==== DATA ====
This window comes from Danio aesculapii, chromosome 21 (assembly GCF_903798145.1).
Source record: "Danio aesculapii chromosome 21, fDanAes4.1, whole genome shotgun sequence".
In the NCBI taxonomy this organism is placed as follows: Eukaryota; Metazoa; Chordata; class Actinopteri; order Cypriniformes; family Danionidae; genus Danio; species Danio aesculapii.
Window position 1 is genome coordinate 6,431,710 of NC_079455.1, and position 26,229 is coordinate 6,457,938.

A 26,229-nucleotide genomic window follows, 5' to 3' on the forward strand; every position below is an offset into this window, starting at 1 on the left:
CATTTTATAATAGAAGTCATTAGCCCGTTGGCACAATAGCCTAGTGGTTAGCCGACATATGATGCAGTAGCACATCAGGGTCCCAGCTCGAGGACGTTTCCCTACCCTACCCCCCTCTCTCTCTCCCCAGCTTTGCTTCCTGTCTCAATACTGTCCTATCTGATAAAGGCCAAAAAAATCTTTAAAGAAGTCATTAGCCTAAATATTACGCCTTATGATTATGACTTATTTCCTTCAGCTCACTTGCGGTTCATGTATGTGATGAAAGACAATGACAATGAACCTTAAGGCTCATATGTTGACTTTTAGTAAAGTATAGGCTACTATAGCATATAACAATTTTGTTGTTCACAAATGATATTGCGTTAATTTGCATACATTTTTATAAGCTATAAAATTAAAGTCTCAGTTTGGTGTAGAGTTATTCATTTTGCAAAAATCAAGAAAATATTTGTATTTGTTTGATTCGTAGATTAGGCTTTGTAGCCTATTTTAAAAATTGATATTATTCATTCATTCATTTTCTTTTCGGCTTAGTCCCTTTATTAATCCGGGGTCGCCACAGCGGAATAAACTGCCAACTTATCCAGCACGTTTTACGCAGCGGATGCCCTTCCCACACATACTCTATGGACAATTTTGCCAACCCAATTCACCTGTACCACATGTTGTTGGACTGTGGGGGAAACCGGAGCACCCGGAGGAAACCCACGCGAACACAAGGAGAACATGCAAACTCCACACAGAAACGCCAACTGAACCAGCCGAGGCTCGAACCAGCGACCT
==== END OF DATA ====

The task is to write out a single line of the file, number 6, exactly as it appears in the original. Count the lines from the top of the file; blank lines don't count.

CATTTTATAATAGAAGTCATTAGCCCGTTGGCACAATAGCCTAGTGGTTAGCCGACATATGATGCAGTAGCACATCAGGGTCCCAGCTCGAGGACGTTTCCCTACCCTACCCCCCTCTCTCTCTCCCCAGCTTTGCTTCCTGTCTCAATACTGTCCTATCTGATAAAGGCCAAAAAAATCTTTAAAGAAGTCATTAGCCTAAATATTACGCCTTATGATTATGACTTATTTCCTTCAGCTCACTTGCGGTTCATGTATGTGATGAAAGACAATGACAATGAACCTTAAGGCTCATATGTTGACTTTTAGTAAAGTATAGGCTACTATAGCATATAACAATTTTGTTGTTCACAAATGATATTGCGTTAATTTGCATACATTTTTATAAGCTATAAAATTAAAGTCTCAGTTTGGTGTAGAGTTATTCATTTTGCAAAAATCAAGAAAATATTTGTATTTGTTTGATTCGTAGATTAGGCTTTGTAGCCTATTTTAAAAATTGATATTATTCATTCATTCATTTTCTTTTCGGCTTAGTCCCTTTATTAATCCGGGGTCGCCACAGCGGAATAAACTGCCAACTTATCCAGCACGTTTTACGCAGCGGATGCCCTTCCCACACATACTCTATGGACAATTTTGCCAACCCAATTCACCTGTACCACATGTTGTTGGACTGTGGGGGAAACCGGAGCACCCGGAGGAAACCCACGCGAACACAAGGAGAACATGCAAACTCCACACAGAAACGCCAACTGAACCAGCCGAGGCTCGAACCAGCGACCT